What First-Time Buyers Should Know About Fixer-Uppers

What First-Time Buyers Should Know About Fixer-Uppers
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    People spend years saving their money and dreaming about buying their next home.

    Whether you're about to buy your first house or you're looking for an upgraded home with different features, there are many options to consider.


It’s easy to feel overwhelmed as you tour open houses and scroll through posts online, which is when you might start to think about buying a fixer-upper.

Homes that need a little extra love come at a more affordable price than finished properties. The discounted price tag draws in many first-time buyers and people on a tight budget, but it’s intimidating to consider jumping into. You may not know the first thing about renovating a home or even where to start.

Before you make your final offer, read about what first-time buyers should know about fixer-uppers. It may change how you look at potential homes or encourage you to make this big step into the next chapter of your life.

1. Discounts Don’t Last Long

Bad credit scores, high market prices and limited home options keep people from moving into their dream house. That’s usually when fixer-uppers look appealing, but you have to think about the long-term costs.

Depending on how much work your home needs, you may blow through the money you saved by getting it at a discounted price. If you don’t have extra money saved away for future renovations, don’t risk going into debt to finish a home you bought on the cheap.

2. Renovations Last a Long Time

Imagine calling a contractor to replace the roof on your home after you move in. They give you a quote that fits in your budget and estimate it will only take two days to finish. You sign on the dotted line and the work begins, only for the work to stretch out into a month-long project.

It’s easy for homeowners to make common renovation mistakes, especially when they don’t set a timeline with contractors. Make sure everyone’s on the same page about when the work should finish, since most projects last a while and could become delayed by weather or shipping out supplies.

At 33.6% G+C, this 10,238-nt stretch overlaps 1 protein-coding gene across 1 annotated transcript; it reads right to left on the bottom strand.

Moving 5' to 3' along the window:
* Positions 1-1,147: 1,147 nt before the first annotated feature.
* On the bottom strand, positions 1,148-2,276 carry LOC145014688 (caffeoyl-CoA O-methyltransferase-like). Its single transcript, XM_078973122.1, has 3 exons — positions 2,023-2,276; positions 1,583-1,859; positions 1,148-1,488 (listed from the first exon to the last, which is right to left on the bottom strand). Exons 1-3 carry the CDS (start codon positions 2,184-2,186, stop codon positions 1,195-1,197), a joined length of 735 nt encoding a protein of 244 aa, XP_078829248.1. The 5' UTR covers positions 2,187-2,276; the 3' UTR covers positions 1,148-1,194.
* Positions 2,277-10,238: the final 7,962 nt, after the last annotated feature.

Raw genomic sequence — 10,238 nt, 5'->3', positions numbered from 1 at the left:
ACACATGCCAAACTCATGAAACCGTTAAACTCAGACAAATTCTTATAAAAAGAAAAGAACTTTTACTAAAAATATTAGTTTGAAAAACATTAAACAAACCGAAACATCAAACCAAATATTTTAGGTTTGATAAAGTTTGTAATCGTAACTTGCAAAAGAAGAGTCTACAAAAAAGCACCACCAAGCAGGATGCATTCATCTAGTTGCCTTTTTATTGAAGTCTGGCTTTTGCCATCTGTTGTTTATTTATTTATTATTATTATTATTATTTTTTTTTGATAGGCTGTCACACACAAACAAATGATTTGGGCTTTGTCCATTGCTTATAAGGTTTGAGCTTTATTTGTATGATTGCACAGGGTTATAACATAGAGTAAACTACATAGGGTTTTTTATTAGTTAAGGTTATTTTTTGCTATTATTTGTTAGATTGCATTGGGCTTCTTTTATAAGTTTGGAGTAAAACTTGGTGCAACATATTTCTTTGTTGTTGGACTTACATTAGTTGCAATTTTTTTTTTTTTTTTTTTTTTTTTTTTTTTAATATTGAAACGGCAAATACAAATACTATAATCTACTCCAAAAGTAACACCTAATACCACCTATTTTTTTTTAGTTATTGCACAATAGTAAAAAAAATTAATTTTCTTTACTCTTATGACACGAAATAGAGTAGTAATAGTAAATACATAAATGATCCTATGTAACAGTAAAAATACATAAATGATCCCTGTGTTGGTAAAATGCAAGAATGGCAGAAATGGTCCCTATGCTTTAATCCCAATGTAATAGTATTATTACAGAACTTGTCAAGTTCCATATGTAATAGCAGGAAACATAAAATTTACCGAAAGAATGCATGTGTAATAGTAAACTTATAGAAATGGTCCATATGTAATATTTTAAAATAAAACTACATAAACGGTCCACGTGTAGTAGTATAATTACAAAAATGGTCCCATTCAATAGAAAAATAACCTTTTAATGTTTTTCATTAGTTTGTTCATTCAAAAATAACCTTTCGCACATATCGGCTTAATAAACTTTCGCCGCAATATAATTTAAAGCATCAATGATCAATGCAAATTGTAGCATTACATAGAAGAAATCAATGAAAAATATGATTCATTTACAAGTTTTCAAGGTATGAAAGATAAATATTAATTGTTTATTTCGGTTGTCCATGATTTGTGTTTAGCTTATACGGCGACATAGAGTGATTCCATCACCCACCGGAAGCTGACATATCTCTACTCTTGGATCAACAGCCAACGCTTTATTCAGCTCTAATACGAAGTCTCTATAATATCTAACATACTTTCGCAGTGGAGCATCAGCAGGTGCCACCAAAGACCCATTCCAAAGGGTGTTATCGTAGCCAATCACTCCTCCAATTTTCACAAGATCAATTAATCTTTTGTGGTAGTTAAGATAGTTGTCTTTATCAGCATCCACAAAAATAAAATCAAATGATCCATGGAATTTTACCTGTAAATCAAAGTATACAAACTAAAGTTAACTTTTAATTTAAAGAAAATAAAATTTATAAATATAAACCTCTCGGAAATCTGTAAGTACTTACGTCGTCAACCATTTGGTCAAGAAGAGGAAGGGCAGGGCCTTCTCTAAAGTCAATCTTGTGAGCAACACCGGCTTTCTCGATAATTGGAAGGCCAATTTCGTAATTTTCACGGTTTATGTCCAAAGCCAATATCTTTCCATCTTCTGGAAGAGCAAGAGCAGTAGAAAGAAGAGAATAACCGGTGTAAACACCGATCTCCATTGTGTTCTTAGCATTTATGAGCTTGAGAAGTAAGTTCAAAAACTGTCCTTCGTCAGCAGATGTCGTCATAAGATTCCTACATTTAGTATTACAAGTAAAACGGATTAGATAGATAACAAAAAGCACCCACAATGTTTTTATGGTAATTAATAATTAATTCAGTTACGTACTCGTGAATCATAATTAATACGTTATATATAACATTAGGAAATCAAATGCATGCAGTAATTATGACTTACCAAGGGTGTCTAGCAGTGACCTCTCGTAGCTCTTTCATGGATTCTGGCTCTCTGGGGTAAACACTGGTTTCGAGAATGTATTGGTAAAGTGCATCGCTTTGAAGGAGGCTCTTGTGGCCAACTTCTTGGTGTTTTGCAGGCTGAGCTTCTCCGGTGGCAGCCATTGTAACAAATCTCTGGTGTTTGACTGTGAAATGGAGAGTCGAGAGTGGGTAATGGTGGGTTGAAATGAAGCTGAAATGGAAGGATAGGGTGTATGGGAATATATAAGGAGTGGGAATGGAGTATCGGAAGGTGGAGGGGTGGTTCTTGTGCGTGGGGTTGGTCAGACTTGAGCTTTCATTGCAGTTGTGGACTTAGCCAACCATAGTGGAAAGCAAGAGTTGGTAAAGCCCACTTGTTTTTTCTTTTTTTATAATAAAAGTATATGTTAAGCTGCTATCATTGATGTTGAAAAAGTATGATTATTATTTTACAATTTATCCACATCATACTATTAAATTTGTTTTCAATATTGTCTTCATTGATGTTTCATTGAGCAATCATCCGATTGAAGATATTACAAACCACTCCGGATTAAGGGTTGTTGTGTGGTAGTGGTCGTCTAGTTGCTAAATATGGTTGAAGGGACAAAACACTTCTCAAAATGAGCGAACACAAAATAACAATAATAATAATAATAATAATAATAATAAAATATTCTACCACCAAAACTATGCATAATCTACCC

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3. Special Loans Are Available

You’ll need to consider many options when it comes to paying for your future house, but you should look into special loans designed for people looking to buy and renovate.

If you have a lower income or dipping credit score, you may be eligible for an FHA 203(k) loan. Vets can contact the Department of Veterans Affairs for a loan along with a VA-approved contractor. Even if you think you might not qualify for specialized loans, looking into it could change how you pay for your fixer-upper.

4. Contact Previous Contractors

Before you sign the paperwork and let the previous homeowners head out into the world, talk with them about any contractors who have worked on their house before. If the former owners paid for renovations, those contractors might know more about the house than you do.

Specialty contractors who work within specific trades will do a better job if they know the history of your house. Trusted electricians and painters will seamlessly finish any future job without repeating work and costing you more money.

5. Pay for Two Inspections

No matter how cheap or old a house is, you’ll need an inspector to comb through the property to find damages or broken equipment. They’ll report their findings to the current homeowners, who will have to fix up the house as much as possible before you buy it.

After they finish repairing what was in the first report, a second inspection will show you anything that slipped through the initial examination. You can also use the second report as guidance for where to start on renovations.

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6. Get Ready to Help

You may imagine you can pay a few contracting teams to fix up your house and finish your repairs quickly, but what if everything adds up to prices you can’t afford? Learn common house DIY projects you can do on your own, then get ready to roll up your sleeves. Don’t pay someone to complete the work you can finish by yourself or with the help of friends and family.

Ask for Help

Buying a home is a significant step toward living independently, but that doesn’t mean you’re alone. Ask for help from family, friends and even online groups or message boards for tips about how to handle home renovations. Once you know what to look out for and how to finish simple projects, you might lean more toward buying that fixer-upper that’s stolen your heart.

Image credit: fixer uppers by Pixabay

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